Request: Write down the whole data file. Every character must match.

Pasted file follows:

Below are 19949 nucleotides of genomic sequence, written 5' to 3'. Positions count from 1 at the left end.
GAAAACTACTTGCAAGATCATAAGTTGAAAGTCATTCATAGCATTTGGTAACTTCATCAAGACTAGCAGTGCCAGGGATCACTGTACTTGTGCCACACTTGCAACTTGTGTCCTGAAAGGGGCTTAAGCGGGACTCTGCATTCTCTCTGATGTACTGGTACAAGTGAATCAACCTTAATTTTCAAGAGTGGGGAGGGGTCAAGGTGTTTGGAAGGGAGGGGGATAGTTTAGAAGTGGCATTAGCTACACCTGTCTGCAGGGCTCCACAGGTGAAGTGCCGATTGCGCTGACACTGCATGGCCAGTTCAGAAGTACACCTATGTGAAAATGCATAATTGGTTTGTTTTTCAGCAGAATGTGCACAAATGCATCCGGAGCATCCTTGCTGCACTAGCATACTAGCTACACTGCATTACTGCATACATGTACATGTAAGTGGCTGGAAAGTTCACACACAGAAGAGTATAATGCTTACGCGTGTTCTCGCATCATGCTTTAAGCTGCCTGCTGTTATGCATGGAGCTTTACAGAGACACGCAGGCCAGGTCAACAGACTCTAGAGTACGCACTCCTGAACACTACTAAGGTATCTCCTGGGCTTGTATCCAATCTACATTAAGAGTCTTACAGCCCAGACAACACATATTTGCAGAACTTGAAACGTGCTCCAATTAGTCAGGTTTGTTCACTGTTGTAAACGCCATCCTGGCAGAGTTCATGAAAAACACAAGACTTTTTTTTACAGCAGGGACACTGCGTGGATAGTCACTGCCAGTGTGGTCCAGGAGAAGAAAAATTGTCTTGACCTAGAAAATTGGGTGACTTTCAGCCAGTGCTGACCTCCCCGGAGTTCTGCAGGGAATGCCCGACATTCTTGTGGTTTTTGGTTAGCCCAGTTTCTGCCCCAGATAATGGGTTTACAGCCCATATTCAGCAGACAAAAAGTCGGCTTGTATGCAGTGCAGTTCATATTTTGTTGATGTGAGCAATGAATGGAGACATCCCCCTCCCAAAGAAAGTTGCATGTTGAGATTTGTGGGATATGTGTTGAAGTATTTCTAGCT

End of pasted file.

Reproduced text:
Below are 19949 nucleotides of genomic sequence, written 5' to 3'. Positions count from 1 at the left end.
GAAAACTACTTGCAAGATCATAAGTTGAAAGTCATTCATAGCATTTGGTAACTTCATCAAGACTAGCAGTGCCAGGGATCACTGTACTTGTGCCACACTTGCAACTTGTGTCCTGAAAGGGGCTTAAGCGGGACTCTGCATTCTCTCTGATGTACTGGTACAAGTGAATCAACCTTAATTTTCAAGAGTGGGGAGGGGTCAAGGTGTTTGGAAGGGAGGGGGATAGTTTAGAAGTGGCATTAGCTACACCTGTCTGCAGGGCTCCACAGGTGAAGTGCCGATTGCGCTGACACTGCATGGCCAGTTCAGAAGTACACCTATGTGAAAATGCATAATTGGTTTGTTTTTCAGCAGAATGTGCACAAATGCATCCGGAGCATCCTTGCTGCACTAGCATACTAGCTACACTGCATTACTGCATACATGTACATGTAAGTGGCTGGAAAGTTCACACACAGAAGAGTATAATGCTTACGCGTGTTCTCGCATCATGCTTTAAGCTGCCTGCTGTTATGCATGGAGCTTTACAGAGACACGCAGGCCAGGTCAACAGACTCTAGAGTACGCACTCCTGAACACTACTAAGGTATCTCCTGGGCTTGTATCCAATCTACATTAAGAGTCTTACAGCCCAGACAACACATATTTGCAGAACTTGAAACGTGCTCCAATTAGTCAGGTTTGTTCACTGTTGTAAACGCCATCCTGGCAGAGTTCATGAAAAACACAAGACTTTTTTTTACAGCAGGGACACTGCGTGGATAGTCACTGCCAGTGTGGTCCAGGAGAAGAAAAATTGTCTTGACCTAGAAAATTGGGTGACTTTCAGCCAGTGCTGACCTCCCCGGAGTTCTGCAGGGAATGCCCGACATTCTTGTGGTTTTTGGTTAGCCCAGTTTCTGCCCCAGATAATGGGTTTACAGCCCATATTCAGCAGACAAAAAGTCGGCTTGTATGCAGTGCAGTTCATATTTTGTTGATGTGAGCAATGAATGGAGACATCCCCCTCCCAAAGAAAGTTGCATGTTGAGATTTGTGGGATATGTGTTGAAGTATTTCTAGCT